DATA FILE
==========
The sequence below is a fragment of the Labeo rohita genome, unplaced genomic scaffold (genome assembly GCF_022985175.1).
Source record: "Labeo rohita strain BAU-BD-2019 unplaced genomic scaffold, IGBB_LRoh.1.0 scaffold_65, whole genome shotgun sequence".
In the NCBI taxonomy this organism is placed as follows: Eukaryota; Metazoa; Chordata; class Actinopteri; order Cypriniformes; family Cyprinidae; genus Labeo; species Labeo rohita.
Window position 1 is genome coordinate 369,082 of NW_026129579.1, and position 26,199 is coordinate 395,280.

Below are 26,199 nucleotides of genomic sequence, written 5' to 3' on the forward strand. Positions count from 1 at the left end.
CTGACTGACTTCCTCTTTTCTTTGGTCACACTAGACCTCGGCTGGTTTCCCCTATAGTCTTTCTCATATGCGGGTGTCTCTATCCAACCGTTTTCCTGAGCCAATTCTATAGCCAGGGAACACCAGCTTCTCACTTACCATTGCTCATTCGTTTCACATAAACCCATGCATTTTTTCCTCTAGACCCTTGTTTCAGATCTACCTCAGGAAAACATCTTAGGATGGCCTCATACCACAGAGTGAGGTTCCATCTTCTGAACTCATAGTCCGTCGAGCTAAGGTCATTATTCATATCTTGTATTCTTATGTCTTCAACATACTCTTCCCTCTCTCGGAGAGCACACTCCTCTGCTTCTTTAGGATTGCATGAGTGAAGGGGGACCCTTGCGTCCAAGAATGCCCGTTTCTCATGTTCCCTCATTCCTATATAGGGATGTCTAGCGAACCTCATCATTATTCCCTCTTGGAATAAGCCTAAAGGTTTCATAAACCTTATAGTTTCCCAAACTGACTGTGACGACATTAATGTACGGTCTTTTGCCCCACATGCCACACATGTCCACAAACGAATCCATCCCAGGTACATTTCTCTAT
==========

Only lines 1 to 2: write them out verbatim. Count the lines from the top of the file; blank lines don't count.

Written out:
The sequence below is a fragment of the Labeo rohita genome, unplaced genomic scaffold (genome assembly GCF_022985175.1).
Source record: "Labeo rohita strain BAU-BD-2019 unplaced genomic scaffold, IGBB_LRoh.1.0 scaffold_65, whole genome shotgun sequence".